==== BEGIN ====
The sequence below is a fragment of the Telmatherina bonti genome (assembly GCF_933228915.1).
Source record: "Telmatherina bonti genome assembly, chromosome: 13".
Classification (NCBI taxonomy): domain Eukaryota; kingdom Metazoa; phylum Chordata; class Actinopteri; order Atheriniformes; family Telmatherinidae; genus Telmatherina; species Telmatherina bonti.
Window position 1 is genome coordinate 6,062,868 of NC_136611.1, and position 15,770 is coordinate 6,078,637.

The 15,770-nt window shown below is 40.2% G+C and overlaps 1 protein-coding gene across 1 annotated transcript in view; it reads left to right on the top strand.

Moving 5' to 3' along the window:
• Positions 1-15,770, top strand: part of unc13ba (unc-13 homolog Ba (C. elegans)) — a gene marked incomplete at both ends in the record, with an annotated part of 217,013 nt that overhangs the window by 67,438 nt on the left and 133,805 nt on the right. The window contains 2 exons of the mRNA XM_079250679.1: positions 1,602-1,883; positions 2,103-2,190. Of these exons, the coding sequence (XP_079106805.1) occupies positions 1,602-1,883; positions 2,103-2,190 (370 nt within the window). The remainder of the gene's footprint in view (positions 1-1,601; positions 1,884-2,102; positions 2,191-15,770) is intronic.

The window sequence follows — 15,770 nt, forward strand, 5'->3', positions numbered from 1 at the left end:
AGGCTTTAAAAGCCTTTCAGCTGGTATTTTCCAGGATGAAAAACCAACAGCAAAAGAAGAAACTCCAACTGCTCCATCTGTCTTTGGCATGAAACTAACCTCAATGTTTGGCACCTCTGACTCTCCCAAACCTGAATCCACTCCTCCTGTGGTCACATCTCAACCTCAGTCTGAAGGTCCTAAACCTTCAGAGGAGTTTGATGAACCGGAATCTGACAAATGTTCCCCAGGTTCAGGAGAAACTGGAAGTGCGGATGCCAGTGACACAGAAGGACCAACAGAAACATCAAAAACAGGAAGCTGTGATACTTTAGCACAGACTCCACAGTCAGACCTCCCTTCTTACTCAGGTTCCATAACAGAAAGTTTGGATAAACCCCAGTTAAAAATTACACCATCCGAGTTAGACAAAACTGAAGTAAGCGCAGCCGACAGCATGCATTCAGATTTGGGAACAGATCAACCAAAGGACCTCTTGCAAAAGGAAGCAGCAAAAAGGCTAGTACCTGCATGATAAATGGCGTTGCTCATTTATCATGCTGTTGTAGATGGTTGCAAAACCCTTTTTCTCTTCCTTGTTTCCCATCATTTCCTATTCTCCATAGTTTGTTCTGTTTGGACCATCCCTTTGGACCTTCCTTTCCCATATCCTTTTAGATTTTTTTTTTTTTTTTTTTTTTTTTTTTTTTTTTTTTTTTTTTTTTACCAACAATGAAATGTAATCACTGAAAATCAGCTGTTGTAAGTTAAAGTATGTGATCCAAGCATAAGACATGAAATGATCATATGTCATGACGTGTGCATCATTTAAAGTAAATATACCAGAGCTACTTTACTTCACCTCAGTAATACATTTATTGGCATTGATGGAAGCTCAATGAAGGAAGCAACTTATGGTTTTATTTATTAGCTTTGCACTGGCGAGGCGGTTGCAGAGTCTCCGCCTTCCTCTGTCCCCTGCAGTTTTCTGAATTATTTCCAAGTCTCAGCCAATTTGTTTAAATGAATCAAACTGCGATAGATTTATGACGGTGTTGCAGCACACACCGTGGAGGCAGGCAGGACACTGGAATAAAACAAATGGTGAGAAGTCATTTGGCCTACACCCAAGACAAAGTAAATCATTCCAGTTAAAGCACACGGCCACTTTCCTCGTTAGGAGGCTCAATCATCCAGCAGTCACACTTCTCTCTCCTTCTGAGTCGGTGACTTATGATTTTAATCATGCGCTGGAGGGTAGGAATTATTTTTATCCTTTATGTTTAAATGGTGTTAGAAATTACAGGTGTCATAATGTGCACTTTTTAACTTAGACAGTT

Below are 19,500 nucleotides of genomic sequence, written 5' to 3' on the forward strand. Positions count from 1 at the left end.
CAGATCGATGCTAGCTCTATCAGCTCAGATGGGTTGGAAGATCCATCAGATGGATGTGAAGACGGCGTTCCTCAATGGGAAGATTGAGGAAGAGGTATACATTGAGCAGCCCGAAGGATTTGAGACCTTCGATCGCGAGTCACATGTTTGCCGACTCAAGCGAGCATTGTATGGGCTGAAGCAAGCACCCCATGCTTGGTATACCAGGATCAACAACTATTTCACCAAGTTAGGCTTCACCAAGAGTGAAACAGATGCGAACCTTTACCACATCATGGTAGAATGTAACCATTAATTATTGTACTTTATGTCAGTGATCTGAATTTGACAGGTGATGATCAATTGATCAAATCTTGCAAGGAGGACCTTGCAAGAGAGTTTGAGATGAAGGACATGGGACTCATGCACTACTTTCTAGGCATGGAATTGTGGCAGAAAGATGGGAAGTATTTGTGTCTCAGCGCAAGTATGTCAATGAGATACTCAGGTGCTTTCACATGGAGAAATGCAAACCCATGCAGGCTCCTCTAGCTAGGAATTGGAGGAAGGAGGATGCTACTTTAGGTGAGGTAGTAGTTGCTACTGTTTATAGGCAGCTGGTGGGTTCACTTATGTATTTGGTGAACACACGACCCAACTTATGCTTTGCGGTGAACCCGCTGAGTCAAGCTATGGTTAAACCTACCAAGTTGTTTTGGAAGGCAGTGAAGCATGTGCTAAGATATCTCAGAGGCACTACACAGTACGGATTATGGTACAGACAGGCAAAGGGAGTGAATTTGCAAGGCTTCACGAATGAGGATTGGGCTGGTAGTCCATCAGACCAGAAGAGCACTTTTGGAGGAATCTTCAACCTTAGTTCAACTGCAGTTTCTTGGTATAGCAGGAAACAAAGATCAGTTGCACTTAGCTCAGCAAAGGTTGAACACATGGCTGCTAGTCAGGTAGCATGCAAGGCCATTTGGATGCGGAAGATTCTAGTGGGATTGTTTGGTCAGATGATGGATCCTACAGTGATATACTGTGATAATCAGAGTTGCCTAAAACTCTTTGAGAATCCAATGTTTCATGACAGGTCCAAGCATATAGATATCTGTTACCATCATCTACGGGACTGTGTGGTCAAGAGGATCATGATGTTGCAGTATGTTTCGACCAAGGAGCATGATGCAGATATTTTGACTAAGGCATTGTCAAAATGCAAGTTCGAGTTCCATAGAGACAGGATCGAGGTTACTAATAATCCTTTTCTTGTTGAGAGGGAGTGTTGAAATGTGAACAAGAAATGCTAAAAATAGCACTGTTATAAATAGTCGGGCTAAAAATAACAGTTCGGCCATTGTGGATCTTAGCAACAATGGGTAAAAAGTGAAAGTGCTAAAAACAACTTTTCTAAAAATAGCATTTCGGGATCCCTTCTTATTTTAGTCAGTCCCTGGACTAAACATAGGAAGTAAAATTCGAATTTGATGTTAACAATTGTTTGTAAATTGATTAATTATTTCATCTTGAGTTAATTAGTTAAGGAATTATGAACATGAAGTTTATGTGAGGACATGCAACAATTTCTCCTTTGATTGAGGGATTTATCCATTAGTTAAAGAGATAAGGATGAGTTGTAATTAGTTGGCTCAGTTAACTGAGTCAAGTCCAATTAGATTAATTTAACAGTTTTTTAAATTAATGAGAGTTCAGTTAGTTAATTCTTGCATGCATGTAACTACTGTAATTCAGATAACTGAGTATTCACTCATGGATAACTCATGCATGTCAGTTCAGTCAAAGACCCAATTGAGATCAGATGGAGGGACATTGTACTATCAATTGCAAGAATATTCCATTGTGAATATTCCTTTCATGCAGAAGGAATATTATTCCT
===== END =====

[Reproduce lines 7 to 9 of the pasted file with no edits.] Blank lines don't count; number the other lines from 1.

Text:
• Positions 1-15,770, top strand: part of unc13ba (unc-13 homolog Ba (C. elegans)) — a gene marked incomplete at both ends in the record, with an annotated part of 217,013 nt that overhangs the window by 67,438 nt on the left and 133,805 nt on the right. The window contains 2 exons of the mRNA XM_079250679.1: positions 1,602-1,883; positions 2,103-2,190. Of these exons, the coding sequence (XP_079106805.1) occupies positions 1,602-1,883; positions 2,103-2,190 (370 nt within the window). The remainder of the gene's footprint in view (positions 1-1,601; positions 1,884-2,102; positions 2,191-15,770) is intronic.

The window sequence follows — 15,770 nt, forward strand, 5'->3', positions numbered from 1 at the left end:
AGGCTTTAAAAGCCTTTCAGCTGGTATTTTCCAGGATGAAAAACCAACAGCAAAAGAAGAAACTCCAACTGCTCCATCTGTCTTTGGCATGAAACTAACCTCAATGTTTGGCACCTCTGACTCTCCCAAACCTGAATCCACTCCTCCTGTGGTCACATCTCAACCTCAGTCTGAAGGTCCTAAACCTTCAGAGGAGTTTGATGAACCGGAATCTGACAAATGTTCCCCAGGTTCAGGAGAAACTGGAAGTGCGGATGCCAGTGACACAGAAGGACCAACAGAAACATCAAAAACAGGAAGCTGTGATACTTTAGCACAGACTCCACAGTCAGACCTCCCTTCTTACTCAGGTTCCATAACAGAAAGTTTGGATAAACCCCAGTTAAAAATTACACCATCCGAGTTAGACAAAACTGAAGTAAGCGCAGCCGACAGCATGCATTCAGATTTGGGAACAGATCAACCAAAGGACCTCTTGCAAAAGGAAGCAGCAAAAAGGCTAGTACCTGCATGATAAATGGCGTTGCTCATTTATCATGCTGTTGTAGATGGTTGCAAAACCCTTTTTCTCTTCCTTGTTTCCCATCATTTCCTATTCTCCATAGTTTGTTCTGTTTGGACCATCCCTTTGGACCTTCCTTTCCCATATCCTTTTAGATTTTTTTTTTTTTTTTTTTTTTTTTTTTTTTTTTTTTTTTTTTTTTACCAACAATGAAATGTAATCACTGAAAATCAGCTGTTGTAAGTTAAAGTATGTGATCCAAGCATAAGACATGAAATGATCATATGTCATGACGTGTGCATCATTTAAAGTAAATATACCAGAGCTACTTTACTTCACCTCAGTAATACATTTATTGGCATTGATGGAAGCTCAATGAAGGAAGCAACTTATGGTTTTATTTATTAGCTTTGCACTGGCGAGGCGGTTGCAGAGTCTCCGCCTTCCTCTGTCCCCTGCAGTTTTCTGAATTATTTCCAAGTCTCAGCCAATTTGTTTAAATGAATCAAACTGCGATAGATTTATGACGGTGTTGCAGCACACACCGTGGAGGCAGGCAGGACACTGGAATAAAACAAATGGTGAGAAGTCATTTGGCCTACACCCAAGACAAAGTAAATCATTCCAGTTAAAGCACACGGCCACTTTCCTCGTTAGGAGGCTCAATCATCCAGCAGTCACACTTCTCTCTCCTTCTGAGTCGGTGACTTATGATTTTAATCATGCGCTGGAGGGTAGGAATTATTTTTATCCTTTATGTTTAAATGGTGTTAGAAATTACAGGTGTCATAATGTGCACTTTTTAACTTAGACAGTT